Top iOS ad blocker ‘Peace’ gets yanked from the App Store

While the debate over the ethics of ad blocking tools rages on, the developer of Apple’s top mobile ad blocker app has decided to take a big step back by removing it from the App Store today.
Peace, the ad blocker app that is the subject of all this attention, debuted in the App Store just days ago with a $3 price tag, and quickly rose in popularity. Despite this, Peace’s developer Marco Arment elected to stop support for it and end further sales, which may seem a bit odd considering that he’s still in favor of ad blocking for a variety of reasons.
“Ad blockers come with an important asterisk: while they do benefit a ton of people in major ways, they also hurt some, including many who don’t deserve the hit,” Arment wrote in a blog post about his decision. “Peace required that all ads be treated the same — all-or-nothing enforcement for decisions that aren’t black and white.
“This approach is too blunt, and Ghostery and I have both decided that it doesn’t serve our goals or beliefs well enough. If we’re going to effect positive change overall, a more nuanced, complex approach is required than what I can bring in a simple iOS app,” he added.
There are numerous reason for blocking advertising via a web browser — better privacy, faster page load times, more pleasurable web browsing experience — but, there are also some consequences. One of the biggest is that smaller web publishers (news and media sites in particular) are likely to take a financial hit, as Gigaom’s Nathaniel Mott pointed out previously.
Arment is confident that those who already purchased Peace will be able to use it without problems for the foreseeable future, even without developer support. He’s also offering to refund the purchase, and lists instructions for doing so on his website.
There is no shortage of ad blocking tools available, and with Apple coming out in support of the practice, there’s likely to be plenty of activity in this space going forward. That said, Peace will probably still be missed but web users shouldn’t have any trouble finding a replacement. The bigger issue will be in getting web publishers and advertisers to change how they operate, with greater considerations for privacy, ad obtrusiveness, and the like.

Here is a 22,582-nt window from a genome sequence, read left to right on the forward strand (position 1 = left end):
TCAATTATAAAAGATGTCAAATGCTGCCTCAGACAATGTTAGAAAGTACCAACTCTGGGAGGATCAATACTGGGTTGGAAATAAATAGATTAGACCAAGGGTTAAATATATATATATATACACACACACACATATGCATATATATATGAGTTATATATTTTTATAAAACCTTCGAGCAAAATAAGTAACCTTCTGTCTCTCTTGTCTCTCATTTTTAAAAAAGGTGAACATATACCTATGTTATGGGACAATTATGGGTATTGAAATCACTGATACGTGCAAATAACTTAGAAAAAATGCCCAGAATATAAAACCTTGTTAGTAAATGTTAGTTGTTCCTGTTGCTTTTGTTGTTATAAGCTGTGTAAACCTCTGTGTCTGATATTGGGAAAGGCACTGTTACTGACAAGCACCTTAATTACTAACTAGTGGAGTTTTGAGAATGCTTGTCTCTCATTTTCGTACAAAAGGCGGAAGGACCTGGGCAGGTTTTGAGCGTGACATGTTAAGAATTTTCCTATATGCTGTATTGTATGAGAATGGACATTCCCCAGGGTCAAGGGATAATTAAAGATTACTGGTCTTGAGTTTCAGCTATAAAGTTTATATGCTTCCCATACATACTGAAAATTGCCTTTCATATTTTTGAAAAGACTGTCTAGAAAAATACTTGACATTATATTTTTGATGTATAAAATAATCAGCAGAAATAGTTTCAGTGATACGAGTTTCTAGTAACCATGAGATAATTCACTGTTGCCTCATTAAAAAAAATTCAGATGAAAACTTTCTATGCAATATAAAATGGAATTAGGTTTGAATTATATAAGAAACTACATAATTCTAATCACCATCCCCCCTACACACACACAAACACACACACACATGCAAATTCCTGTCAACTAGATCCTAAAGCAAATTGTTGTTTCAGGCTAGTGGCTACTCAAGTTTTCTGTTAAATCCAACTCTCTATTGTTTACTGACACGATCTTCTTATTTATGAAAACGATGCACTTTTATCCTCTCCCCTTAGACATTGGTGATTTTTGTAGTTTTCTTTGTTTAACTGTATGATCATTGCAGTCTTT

Popular media casting app AllCast is launching on iOS

iOS is great for using Airplay, but sending photos, videos or music to anything other than an Apple TV can be a bit more challenging. AllCast now wants to solve this with its new iOS app, which allows users to send their personal media to Google’s Chromecast streaming stick, Roku devices, Amazon’s Fire TV, Microsoft’s Xbox and a variety of smart TVs, as well as Apple TV.

AllCast is not a newcomer to personal media casting: The app has more than three million users on Android. In fact, AllCast was the very first app to bring personal media sharing to Chromecast, months before Google officially released an SDK to bring this functionality to third-party developers.


I had a brief chance to check out the AllCast for iOS app on my iPad this week, and it worked mostly as it should, allowing me to cast photos and videos both from the device itself as well as from Google+ to my Chromecast streaming stick. Casting from a DLNA media server also worked, but I couldn’t really get music casting to work with Chromecast. I also briefly tried AllCast for iOS in tandem with a Roku streaming stick, and had a bit of a rockier experience — casting photos worked fine, but videos and music wouldn’t play.

It’s also worth noting that AllCast for iOS still has fewer online content sources than AllCast for Android, but the app can already access content from Google+, Google Drive, Instagram and Dropbox — and even more if you pair it with a Plex Media Server. Plus if the pace of the Allcast for Android development is any indication, then we should be seeing more media sources (and hopefully fewer playback issues) very soon.

Allcast gets ready for iOS closed beta test

Popular Android media casting app Allcast is getting ready to take the leap to iPads and iPhones: Allcast developer Koushik “Koush” Dutta asked users to sign up for a closed beta test of Allcast for iOS on Google+ Friday. Dutta had first announced that he was bringing Allcast to iOS in late August, and at the time shared some first screenshots of the app. Allcast was the first Android app to bring personal media sharing to Chromecast back in 2013 even before Google had officially released the Chromecast SDK.

How to choose the best turn-by-turn app for your iOS device

As some app development teams race to include as many new features in their navigation apps as they can, others are creating complementary features outside those same apps. Perhaps there is no ‘one’ best solution anymore.